Darkest Before the Dawn

Its been a difficult few months.

In early September, our precious little girl was admitted to hospital for a procedure called “high dose chemotherapy with stem cell support”. In simple terms, Evelyn was to be infused with a drug which has similar effects to the gases used in the trenches then have stem cells transplanted into her system to encourage recovery. In simpler terms, we were about to knowingly walk into hell and set up camp for a while.

We arrived in hospital on Sunday evening with a view to getting started the following morning. We had been told to expect a rough few weeks but what we anticipated and what we got were two very different things. The drugs went up as planned at around 0600 Monday. Compared to previous chemotherapy sessions which involve the drugs being pumped in continuously for 72 hours, this seemed like a breeze as they only needed to be infused for a few hours a day. By day five, we were breathing sighs of relief as none of the side effects that had presented previously were rearing their ugly heads. By Saturday, the last infusion was being prepared and we were looking forward to a day off before the stem cells being infused on Monday. Despite us being in hospital for a week already, the doctors kept referring to Monday as “day zero”. We very quickly found out why.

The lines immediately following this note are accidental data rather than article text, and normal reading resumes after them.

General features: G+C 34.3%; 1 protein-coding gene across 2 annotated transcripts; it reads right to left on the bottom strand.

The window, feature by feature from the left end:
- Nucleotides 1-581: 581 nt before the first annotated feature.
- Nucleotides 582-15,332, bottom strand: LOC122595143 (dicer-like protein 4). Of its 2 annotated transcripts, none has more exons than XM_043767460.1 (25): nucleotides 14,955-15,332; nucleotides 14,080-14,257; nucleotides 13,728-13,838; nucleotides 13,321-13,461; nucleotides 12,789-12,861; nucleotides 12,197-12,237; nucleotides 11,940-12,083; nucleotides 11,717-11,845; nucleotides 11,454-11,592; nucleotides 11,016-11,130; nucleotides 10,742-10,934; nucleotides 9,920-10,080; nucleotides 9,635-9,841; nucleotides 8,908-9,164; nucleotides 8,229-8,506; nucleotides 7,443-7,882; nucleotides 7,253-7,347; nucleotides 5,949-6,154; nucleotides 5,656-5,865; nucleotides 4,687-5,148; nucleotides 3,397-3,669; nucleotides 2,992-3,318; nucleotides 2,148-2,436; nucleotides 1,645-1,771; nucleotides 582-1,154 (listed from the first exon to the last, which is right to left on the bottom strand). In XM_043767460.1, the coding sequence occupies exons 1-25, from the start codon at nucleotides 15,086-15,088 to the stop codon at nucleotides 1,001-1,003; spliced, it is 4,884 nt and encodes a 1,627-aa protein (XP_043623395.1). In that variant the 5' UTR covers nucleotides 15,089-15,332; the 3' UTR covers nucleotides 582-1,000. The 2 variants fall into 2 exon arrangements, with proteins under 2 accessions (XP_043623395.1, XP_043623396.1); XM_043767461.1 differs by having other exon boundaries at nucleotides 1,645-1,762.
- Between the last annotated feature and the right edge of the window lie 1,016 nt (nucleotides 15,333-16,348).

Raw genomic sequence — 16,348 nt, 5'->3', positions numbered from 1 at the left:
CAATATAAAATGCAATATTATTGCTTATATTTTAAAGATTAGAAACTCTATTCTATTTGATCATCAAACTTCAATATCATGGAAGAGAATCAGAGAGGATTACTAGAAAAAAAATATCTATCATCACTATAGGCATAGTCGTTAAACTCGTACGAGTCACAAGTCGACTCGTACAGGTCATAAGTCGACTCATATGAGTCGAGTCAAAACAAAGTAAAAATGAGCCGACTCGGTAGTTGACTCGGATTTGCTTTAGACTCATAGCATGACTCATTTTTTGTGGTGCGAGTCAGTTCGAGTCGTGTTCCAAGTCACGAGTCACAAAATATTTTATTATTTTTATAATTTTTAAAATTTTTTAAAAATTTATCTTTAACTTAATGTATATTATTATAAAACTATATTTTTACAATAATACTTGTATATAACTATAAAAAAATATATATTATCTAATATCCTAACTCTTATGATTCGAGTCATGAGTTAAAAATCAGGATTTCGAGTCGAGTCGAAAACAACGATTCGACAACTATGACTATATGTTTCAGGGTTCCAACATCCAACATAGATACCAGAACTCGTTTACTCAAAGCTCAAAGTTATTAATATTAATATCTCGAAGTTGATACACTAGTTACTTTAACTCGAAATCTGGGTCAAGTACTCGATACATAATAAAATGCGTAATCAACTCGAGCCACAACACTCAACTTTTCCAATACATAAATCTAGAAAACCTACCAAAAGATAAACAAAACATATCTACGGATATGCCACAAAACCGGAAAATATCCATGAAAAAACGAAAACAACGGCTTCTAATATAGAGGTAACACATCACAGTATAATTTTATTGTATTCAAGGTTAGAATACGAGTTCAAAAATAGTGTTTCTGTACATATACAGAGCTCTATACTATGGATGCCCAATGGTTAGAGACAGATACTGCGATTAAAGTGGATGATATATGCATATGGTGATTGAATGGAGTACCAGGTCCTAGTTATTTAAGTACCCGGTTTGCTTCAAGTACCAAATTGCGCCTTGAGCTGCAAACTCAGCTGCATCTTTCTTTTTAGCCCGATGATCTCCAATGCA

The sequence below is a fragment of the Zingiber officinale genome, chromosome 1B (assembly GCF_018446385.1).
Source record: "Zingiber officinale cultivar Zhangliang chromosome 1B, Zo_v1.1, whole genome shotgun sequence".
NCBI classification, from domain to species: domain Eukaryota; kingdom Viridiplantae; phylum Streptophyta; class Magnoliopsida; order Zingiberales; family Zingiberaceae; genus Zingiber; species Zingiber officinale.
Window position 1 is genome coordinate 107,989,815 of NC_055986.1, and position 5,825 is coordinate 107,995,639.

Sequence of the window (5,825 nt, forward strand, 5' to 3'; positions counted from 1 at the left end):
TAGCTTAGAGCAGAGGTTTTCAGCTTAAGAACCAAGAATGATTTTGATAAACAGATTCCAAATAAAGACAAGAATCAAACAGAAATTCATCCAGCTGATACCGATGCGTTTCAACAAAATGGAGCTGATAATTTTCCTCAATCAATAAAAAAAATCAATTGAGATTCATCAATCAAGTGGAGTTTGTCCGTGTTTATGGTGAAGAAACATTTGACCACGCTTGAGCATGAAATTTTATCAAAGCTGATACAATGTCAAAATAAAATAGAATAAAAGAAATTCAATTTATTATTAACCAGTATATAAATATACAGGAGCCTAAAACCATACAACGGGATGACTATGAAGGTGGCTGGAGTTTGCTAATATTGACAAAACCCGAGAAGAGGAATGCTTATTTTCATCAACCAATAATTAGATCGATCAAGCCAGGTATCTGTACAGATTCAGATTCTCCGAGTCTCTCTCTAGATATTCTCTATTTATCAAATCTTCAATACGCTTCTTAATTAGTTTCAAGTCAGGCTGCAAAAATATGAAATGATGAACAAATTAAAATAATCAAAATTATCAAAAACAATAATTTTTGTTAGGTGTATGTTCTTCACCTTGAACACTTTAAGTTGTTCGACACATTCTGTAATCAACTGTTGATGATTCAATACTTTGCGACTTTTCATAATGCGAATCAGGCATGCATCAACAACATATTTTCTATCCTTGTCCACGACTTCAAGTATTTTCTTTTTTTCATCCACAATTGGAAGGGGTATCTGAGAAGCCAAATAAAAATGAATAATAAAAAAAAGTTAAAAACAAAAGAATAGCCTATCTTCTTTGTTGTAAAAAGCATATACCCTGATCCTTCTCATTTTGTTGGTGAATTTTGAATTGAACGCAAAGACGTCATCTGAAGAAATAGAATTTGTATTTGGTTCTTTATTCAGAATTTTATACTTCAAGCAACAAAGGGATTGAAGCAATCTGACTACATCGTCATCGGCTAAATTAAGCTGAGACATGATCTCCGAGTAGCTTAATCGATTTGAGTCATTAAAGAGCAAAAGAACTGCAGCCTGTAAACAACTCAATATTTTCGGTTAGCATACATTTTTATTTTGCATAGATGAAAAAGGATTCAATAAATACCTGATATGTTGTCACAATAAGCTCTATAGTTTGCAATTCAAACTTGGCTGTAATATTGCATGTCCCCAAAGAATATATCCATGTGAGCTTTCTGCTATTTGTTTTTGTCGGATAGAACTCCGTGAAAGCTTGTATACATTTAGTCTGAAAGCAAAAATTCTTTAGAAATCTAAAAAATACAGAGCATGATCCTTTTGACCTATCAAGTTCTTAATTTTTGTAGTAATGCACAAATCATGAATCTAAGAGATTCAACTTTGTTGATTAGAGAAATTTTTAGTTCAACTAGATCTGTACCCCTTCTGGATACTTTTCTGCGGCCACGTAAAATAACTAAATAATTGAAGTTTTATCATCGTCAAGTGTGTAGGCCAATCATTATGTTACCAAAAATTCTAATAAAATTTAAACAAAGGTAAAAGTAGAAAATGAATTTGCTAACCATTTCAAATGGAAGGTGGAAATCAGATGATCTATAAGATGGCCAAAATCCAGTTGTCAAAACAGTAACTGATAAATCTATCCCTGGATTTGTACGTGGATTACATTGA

The solution used to preserve and suspend stem cells has a distinct smell. The infusion of these immature cells took no more than an hour but in less time than that, the whole room smelled very strongly of sweet corn. Not the nice, tasty grilled smell you get at a barbecue but the strongest heavy stench of tinned corn that’s been left open for a few days and there we were, isolated in a sealed room inhaling this thick stink with every breath. Day zero came to an end and we soon began day one.

Things seemed ok at first until Evelyn vomited a little of her breakfast back up on the bedsheets. “Not to worry” I said as I changed the bed with practiced ease. Within that same day, the bed was changed four times along with my outfit. The evil side of the treatment was slowly revealing itself. Alongside the vomiting, our princess began with severe diarrhoea.

The next few days consisted of us fighting to keep fluids and food inside our girl. For every ounce she ate, two would come back. My wife and I, still taking turns staying over, felt helpless as there was nothing we could do to help. Whether eaten or force fed through a nasal feeding tube, the symptoms persisted. By day three, Evelyn’s temperature rose to over 39 degrees. It stayed this way for over seven days with absolutely no reprieve. Our girl was at the lowest we’d ever seen her and it was only getting worse.